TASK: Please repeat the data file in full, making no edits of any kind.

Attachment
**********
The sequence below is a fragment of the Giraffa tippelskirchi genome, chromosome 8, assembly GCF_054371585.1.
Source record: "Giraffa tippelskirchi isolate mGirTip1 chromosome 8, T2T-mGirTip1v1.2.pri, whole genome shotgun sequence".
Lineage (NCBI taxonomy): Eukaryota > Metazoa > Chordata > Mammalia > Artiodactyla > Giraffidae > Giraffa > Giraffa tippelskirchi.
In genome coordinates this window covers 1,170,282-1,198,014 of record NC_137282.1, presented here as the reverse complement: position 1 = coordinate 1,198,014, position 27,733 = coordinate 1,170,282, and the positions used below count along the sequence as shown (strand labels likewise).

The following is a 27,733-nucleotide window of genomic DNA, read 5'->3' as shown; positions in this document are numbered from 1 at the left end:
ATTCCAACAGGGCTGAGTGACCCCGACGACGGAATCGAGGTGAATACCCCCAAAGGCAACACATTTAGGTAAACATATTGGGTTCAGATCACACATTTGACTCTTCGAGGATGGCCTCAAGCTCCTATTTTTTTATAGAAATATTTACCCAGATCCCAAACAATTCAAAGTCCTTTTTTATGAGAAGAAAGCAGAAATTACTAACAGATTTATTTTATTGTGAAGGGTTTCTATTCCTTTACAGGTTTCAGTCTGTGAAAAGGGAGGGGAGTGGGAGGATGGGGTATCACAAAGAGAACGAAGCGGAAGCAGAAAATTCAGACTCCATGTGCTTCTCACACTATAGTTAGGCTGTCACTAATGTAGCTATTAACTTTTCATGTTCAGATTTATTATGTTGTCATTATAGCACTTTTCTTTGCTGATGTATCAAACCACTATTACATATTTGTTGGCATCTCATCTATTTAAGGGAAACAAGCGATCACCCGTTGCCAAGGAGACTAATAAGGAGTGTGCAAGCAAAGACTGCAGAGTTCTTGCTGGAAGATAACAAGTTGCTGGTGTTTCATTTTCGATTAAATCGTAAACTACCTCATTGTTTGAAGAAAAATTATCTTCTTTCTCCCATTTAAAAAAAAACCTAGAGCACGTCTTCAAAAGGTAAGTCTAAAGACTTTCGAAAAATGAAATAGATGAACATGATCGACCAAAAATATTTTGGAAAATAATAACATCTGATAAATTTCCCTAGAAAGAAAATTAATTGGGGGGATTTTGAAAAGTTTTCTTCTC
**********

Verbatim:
The sequence below is a fragment of the Giraffa tippelskirchi genome, chromosome 8, assembly GCF_054371585.1.
Source record: "Giraffa tippelskirchi isolate mGirTip1 chromosome 8, T2T-mGirTip1v1.2.pri, whole genome shotgun sequence".
Lineage (NCBI taxonomy): Eukaryota > Metazoa > Chordata > Mammalia > Artiodactyla > Giraffidae > Giraffa > Giraffa tippelskirchi.
In genome coordinates this window covers 1,170,282-1,198,014 of record NC_137282.1, presented here as the reverse complement: position 1 = coordinate 1,198,014, position 27,733 = coordinate 1,170,282, and the positions used below count along the sequence as shown (strand labels likewise).

The following is a 27,733-nucleotide window of genomic DNA, read 5'->3' as shown; positions in this document are numbered from 1 at the left end:
ATTCCAACAGGGCTGAGTGACCCCGACGACGGAATCGAGGTGAATACCCCCAAAGGCAACACATTTAGGTAAACATATTGGGTTCAGATCACACATTTGACTCTTCGAGGATGGCCTCAAGCTCCTATTTTTTTATAGAAATATTTACCCAGATCCCAAACAATTCAAAGTCCTTTTTTATGAGAAGAAAGCAGAAATTACTAACAGATTTATTTTATTGTGAAGGGTTTCTATTCCTTTACAGGTTTCAGTCTGTGAAAAGGGAGGGGAGTGGGAGGATGGGGTATCACAAAGAGAACGAAGCGGAAGCAGAAAATTCAGACTCCATGTGCTTCTCACACTATAGTTAGGCTGTCACTAATGTAGCTATTAACTTTTCATGTTCAGATTTATTATGTTGTCATTATAGCACTTTTCTTTGCTGATGTATCAAACCACTATTACATATTTGTTGGCATCTCATCTATTTAAGGGAAACAAGCGATCACCCGTTGCCAAGGAGACTAATAAGGAGTGTGCAAGCAAAGACTGCAGAGTTCTTGCTGGAAGATAACAAGTTGCTGGTGTTTCATTTTCGATTAAATCGTAAACTACCTCATTGTTTGAAGAAAAATTATCTTCTTTCTCCCATTTAAAAAAAAACCTAGAGCACGTCTTCAAAAGGTAAGTCTAAAGACTTTCGAAAAATGAAATAGATGAACATGATCGACCAAAAATATTTTGGAAAATAATAACATCTGATAAATTTCCCTAGAAAGAAAATTAATTGGGGGGATTTTGAAAAGTTTTCTTCTC